Nov. 9 (Bloomberg) -- Kenya’s shilling gained for the third day against the dollar on higher earnings from tea and coffee.
The currency of East Africa’s biggest economy strengthened as much as 1.2 percent to 95.80, the strongest intraday rate since Sep 21, and traded 1 percent higher at 95.95 at 11:12 a.m. in Nairobi. Tanzania’s currency also gained, rising 0.5 percent to 1,763 per dollar, while Uganda’s shilling depreciated for the first day in three, declining 0.3 percent to 2,598 per dollar.
Kenyan benchmark coffee climbed as much as 23 percent to s $630 for a 50-kilogram (110-pound) bag from $514 two weeks earlier, the Nairobi Coffee Exchange said yesterday by e-mail from Nairobi.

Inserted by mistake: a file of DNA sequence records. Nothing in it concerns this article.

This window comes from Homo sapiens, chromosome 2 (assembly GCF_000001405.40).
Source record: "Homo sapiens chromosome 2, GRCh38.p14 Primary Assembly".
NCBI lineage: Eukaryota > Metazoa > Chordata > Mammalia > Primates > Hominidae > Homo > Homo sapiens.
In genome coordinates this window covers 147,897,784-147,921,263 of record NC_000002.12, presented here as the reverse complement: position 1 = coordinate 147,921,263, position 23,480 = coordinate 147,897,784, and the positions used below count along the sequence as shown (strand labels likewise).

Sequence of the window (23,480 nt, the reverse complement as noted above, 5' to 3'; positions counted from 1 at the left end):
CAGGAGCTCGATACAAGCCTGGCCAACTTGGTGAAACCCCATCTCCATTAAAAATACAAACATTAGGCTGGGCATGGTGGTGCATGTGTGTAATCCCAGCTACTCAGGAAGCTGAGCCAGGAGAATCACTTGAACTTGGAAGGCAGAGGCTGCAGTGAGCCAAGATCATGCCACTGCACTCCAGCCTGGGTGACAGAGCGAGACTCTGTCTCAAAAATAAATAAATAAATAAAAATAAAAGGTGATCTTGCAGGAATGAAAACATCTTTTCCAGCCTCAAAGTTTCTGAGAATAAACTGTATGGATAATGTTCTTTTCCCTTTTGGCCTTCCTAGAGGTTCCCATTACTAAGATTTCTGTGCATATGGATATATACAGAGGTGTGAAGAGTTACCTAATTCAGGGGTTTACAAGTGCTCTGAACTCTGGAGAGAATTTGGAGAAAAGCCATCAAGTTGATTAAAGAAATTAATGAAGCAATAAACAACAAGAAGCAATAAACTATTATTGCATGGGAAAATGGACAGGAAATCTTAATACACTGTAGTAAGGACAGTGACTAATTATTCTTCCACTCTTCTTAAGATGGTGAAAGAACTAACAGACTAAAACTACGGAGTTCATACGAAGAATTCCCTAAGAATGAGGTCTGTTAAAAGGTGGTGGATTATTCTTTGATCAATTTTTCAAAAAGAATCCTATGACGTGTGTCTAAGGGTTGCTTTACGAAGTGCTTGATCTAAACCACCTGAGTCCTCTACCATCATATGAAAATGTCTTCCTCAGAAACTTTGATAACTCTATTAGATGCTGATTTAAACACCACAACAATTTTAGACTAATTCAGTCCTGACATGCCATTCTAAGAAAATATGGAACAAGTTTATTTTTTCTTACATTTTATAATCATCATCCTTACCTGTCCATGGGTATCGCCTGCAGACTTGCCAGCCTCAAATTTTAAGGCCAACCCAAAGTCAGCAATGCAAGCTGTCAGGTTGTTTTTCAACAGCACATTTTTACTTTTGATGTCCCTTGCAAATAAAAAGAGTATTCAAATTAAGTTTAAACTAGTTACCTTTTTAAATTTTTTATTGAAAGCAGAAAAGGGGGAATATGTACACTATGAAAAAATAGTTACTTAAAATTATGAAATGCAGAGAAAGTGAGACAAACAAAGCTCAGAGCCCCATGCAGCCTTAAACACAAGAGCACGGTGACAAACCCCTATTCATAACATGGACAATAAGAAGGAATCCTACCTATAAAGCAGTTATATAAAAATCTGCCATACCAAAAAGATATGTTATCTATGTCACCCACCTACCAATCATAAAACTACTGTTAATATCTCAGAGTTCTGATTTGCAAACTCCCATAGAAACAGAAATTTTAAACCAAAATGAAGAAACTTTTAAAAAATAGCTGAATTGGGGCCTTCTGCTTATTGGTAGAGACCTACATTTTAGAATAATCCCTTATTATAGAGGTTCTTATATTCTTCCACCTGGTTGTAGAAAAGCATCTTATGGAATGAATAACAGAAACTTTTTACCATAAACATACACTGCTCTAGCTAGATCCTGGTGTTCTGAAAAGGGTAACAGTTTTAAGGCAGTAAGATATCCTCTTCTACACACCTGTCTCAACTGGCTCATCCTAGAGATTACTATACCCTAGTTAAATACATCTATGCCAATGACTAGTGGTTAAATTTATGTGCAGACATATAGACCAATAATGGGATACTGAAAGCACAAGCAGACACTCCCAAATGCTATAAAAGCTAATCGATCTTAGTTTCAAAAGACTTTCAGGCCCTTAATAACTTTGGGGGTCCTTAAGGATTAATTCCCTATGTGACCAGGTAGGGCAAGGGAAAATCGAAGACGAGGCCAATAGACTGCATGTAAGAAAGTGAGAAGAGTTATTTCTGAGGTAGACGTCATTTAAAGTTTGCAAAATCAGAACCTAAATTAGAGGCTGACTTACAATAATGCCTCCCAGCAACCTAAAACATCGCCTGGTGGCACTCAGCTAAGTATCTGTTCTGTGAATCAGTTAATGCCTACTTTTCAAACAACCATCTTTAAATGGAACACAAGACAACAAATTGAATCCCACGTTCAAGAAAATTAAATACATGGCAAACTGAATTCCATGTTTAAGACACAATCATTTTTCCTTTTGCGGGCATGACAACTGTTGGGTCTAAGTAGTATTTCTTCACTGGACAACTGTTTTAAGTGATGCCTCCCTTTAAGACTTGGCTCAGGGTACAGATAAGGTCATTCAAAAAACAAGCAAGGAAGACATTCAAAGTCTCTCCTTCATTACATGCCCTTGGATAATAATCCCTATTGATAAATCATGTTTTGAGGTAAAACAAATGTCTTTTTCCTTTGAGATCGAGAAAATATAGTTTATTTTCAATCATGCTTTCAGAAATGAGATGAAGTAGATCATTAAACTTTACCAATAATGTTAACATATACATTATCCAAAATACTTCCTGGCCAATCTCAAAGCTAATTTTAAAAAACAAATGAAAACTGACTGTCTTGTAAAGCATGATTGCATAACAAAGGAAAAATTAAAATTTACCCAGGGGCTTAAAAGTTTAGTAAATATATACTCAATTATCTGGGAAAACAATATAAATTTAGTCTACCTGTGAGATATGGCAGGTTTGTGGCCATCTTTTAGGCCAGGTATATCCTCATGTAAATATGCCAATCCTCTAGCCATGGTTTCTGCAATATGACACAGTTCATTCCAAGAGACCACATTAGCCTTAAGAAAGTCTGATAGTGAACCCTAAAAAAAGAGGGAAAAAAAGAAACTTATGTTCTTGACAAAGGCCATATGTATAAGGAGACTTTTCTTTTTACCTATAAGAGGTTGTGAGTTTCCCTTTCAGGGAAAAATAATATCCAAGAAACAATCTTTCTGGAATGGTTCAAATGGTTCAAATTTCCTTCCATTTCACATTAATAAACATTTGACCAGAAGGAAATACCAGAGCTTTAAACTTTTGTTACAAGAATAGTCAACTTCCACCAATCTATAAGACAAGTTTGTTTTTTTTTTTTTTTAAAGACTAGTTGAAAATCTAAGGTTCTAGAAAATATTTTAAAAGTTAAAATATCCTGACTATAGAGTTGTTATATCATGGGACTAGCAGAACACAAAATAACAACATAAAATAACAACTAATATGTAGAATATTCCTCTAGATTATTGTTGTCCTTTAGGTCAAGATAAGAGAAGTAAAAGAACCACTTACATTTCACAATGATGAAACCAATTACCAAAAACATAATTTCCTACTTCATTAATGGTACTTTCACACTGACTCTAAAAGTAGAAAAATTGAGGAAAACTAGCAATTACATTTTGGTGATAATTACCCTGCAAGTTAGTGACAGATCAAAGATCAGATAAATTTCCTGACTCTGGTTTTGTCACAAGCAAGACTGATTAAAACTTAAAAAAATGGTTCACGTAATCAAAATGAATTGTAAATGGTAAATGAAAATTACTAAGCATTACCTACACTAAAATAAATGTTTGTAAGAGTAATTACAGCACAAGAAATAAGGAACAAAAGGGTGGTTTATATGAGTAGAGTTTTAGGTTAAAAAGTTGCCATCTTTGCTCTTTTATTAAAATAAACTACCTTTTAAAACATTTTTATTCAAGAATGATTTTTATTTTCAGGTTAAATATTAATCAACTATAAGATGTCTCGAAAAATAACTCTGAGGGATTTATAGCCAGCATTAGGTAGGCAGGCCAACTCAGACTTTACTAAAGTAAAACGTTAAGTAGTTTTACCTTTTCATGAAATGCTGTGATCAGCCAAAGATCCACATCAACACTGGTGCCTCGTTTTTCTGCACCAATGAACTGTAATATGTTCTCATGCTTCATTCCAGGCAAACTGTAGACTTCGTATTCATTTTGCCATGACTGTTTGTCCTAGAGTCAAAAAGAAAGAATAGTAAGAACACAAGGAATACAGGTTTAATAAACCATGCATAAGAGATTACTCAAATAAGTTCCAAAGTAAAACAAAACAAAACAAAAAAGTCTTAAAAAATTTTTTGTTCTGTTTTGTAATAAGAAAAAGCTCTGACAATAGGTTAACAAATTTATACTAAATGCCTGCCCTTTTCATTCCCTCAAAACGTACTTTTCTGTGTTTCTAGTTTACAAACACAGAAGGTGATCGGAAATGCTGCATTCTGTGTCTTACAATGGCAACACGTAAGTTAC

“The shilling has gained on the back of increased inflow from coffee and tea sales and with the ongoing rains we expect an increase in the tea harvest resulting in more earnings,” Wilson Mutai, a trader at African Banking Corp. in Nairobi, said by phone today.
Inflation in Kenya, the world’s largest producer of black tea, accelerated to 18.9 percent in October from 17.3 percent the previous month, the statistics office said on Oct. 28, prompting Kenya’s central bank to increase its key lending rate by 5.5 percentage points to a record 16.5 percent on Nov. 1.
--Editors: James Kraus, Peter Branton
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